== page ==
So, the process of letting go feels like death, but leads to freedom and launches onto…

III. The River of God’s Providence (vv. 5-9)

5 Then Pharaoh’s daughter went down to the Nile to bathe, and her attendants were walking along the riverbank. She saw the basket among the reeds and sent her female slave to get it. 6 She opened it and saw the baby. He was crying, and she felt sorry for him. “This is one of the Hebrew babies,” she said. 7 Then his sister asked Pharaoh’s daughter, “Shall I go and get one of the Hebrew women to nurse the baby for you?” 8 “Yes, go,” she answered. So the girl went and got the baby’s mother. 9 Pharaoh’s daughter said to her, “Take this baby and nurse him for me, and I will pay you.” So the woman took the baby and nursed him.

There is no way that Jochebed could have orchestrated or foreseen the unfolding of these events. She just let go, and at just the right time, Pharaoh’s daughter, with her entourage, arrives at the river bank to bathe.

What happens is that the God who is sovereign over river currents, providentially directed the basket where it would be seen by the Egyptian princess. Moses older sister, Miriam, knowing the edict for male Hebrew children, may have been ready to plead for Moses’ life, but Pharaoh’s daughter had pity on the baby, and rather than enforcing Egyptian law, she showed mercy. In an unexpected and remarkable twist, Jochebed ends up with her son again – all because she was willing to let go.

Easy for us to say now, though. We know how the story plays out. We see the ending that Jochabed couldn’t see. We see Moses grow up to become the great deliverer of the Israelites from slavery!”

But Jochebed couldn’t see that. Yet she still let go.

What if we could see the ending of our own stories, and the lives of our children?  What if we could see how God was going to work all things for his glory and our and their good. Even if we couldn’t see it, what if we could trust the one who could – the one who controls the currents, even when those currents led to turbulent waters, rapids, waterfalls and other perils?

Maybe if we could see his hands on the wheel, we’d be able to let go.

The reality is that whitewater is part of God’s river of providence. We can’t protect our children from the rapids or avoid them ourselves. God has designed those times as part of the river. And so, we let go, trusting God as God on the river of providence.

And yet, letting go isn’t something we do once. In verse 10, we see that…

IV. The Cycle Continues (v. 10)

10 When the child grew older, she took him to Pharaoh’s daughter and he became her son. She named him Moses,b saying, “I drew him out of the water.”

Jochebed has to let go of Moses again. I can’t decide whether it would have been easier to let Moses go a second time or not. The first time felt like death. But by letting Moses go, she had learned to trust God in a way that she hadn’t known before.

So, maybe the second letting go would have been incredibly difficult, but not as emotionally devastating as the first time.

One thing we can learn from this is that there will be continuous opportunities for us to let go, and let God be God. This is how we grow spriritually and get stronger, not by holding on, but by letting go.

  • From the time they leave for kindergarten to college and beyond, we will have to continually let go of our children and trust God with them.
  • We will continually have to trust God as our provider as we give week after week.
  • As we will continue to let go of our failures and sin, we will have to continue to believe the promise of the gospel, that like Pharaoh’s daughter had mercy on Moses, God has shown mercy toward us. He could have enforced the law on us, but instead, upon a cross, the Father enforced the demands of the law on his own son in our place, so that we could receive mercy and even be adopted into the royal family – not into the royal family of Egypt, but the family of God.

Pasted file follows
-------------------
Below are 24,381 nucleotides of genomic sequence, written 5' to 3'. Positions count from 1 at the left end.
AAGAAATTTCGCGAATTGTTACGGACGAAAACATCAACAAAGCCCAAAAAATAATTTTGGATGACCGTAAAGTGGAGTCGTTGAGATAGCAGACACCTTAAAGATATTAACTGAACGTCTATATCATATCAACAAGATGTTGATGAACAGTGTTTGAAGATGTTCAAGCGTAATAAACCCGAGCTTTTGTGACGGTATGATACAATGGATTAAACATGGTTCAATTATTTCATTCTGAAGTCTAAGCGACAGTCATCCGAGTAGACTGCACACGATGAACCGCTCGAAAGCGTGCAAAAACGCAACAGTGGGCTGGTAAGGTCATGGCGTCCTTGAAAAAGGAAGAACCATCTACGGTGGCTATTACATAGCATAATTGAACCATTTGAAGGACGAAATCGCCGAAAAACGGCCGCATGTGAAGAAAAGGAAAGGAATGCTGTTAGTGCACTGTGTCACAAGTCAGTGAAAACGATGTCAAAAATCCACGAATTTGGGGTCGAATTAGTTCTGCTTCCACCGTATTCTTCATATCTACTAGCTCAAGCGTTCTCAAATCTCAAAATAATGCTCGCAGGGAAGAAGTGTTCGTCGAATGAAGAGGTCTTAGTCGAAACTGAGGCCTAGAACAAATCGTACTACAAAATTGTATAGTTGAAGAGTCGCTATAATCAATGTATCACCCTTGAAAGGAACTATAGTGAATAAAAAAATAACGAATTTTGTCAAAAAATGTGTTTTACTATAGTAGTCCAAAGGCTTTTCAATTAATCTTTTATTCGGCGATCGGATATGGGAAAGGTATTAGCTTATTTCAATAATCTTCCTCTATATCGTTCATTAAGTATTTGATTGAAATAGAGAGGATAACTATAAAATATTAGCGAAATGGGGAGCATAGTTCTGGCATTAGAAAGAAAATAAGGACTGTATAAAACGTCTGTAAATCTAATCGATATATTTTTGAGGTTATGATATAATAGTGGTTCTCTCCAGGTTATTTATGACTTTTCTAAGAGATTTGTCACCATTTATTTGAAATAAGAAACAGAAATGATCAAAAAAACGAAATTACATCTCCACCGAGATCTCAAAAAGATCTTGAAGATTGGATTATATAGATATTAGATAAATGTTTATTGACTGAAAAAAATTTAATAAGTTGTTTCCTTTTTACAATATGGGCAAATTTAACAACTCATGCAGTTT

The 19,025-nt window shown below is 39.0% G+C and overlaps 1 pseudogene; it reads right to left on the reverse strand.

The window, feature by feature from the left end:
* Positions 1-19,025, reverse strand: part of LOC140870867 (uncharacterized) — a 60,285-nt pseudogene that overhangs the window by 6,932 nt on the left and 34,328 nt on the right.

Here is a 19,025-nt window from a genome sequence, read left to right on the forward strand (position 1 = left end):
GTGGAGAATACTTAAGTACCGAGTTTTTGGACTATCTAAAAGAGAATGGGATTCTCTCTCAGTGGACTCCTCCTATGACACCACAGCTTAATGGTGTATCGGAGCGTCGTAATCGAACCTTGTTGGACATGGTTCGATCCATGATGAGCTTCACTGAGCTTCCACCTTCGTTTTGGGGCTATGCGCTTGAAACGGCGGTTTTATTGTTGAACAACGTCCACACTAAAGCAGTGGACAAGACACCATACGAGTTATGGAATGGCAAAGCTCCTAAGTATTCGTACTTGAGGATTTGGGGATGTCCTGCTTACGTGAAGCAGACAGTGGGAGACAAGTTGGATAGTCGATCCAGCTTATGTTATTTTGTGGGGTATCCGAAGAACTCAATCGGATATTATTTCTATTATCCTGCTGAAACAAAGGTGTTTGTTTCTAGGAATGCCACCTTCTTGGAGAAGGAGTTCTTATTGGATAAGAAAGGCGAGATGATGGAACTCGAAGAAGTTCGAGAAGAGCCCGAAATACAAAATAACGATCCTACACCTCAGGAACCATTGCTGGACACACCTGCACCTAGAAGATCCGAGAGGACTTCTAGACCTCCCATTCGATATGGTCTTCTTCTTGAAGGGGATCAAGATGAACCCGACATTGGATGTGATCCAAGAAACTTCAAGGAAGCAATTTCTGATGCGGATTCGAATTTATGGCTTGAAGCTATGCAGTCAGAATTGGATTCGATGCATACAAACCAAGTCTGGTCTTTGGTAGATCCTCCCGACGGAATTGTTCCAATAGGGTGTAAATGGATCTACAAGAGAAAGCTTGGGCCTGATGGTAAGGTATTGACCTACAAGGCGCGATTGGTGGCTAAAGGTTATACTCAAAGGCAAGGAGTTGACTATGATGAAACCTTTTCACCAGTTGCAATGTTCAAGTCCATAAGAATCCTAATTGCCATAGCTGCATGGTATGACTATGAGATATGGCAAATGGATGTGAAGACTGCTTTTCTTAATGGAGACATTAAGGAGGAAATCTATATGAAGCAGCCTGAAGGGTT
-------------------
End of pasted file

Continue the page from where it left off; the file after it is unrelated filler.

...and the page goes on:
Now, I know that to some of you letting go sounds like abdicating responsibility. That is not what we are saying. We are called to provide for our children. To teach them to make their own beds, do their own homework, and clean up their own dishes, because one day they will be required to buy their own groceries and pay their own rent. We are called to make restitution to those against whom we sin. We repent in person and make right what we’ve broken.

We are called to be responsible.  Letting go simply means that we let God be God, whether as our Provider, Redeemer, or Protector.

There is a prayer that has helped me understand this. It’s a prayer that is recited at every AA meeting called the serenity prayer, and it goes like this:  “God grant us the serenity to accept the things we cannot change [for these things, we need to let go], courage to change the things we can [which usually means dealing with ourselves], and wisdom to know the difference.”[ii]

Where do you need to let go? Only you know the answer, and you do know the answer. You probably will not have to pray or think for long to know where holding on is keeping you from know the freedom, peace and joy that is available to you by letting go.

Maybe you are at the place where you could use some serenity and peace. Maybe you are ready to experience the freedom of letting go, and letting God be God.

If you are ready to confess Jesus as your Provider, Redeemer and Protector, let me invite you pray a simple prayer with me as we close. Just repeat silently after me.

PRAYER. Dear God, I am ready to let go and experience the freedom of letting you be God. Whether for the first time or the ten-thousandth time, I come now to trust you as my merciful Savior and my sovereign Father. Like Pharaoh’s daughter with Moses, you have rescued me from the waters of judgement and have adopted me as your own. May I now live my life, knowing that I can let go because you will never let me go. So God, be my provider, my redeemer and my protector, now and always. For I pray in the glorious name of my Savior, Jesus. Amen.


[i] Catherine Donaldson-Evans, “The Good News of 2005,” (12-30-05); submitted by Bryan Latchaw, Oskaloosa, Iowa

[ii] The original “Serenity Prayer” was conceived in a little stone cottage in Heath, Massachusetts by Reinhold Niebuhr and, per his daughter, was written like this:

“God, Give us the grace to accept with serenity the things that cannot be changed, Courage to change the things which should be changed, And the wisdom to distinguish the one from the other.” (From “The Serentiy Prayer” by Elisabeth Sifton)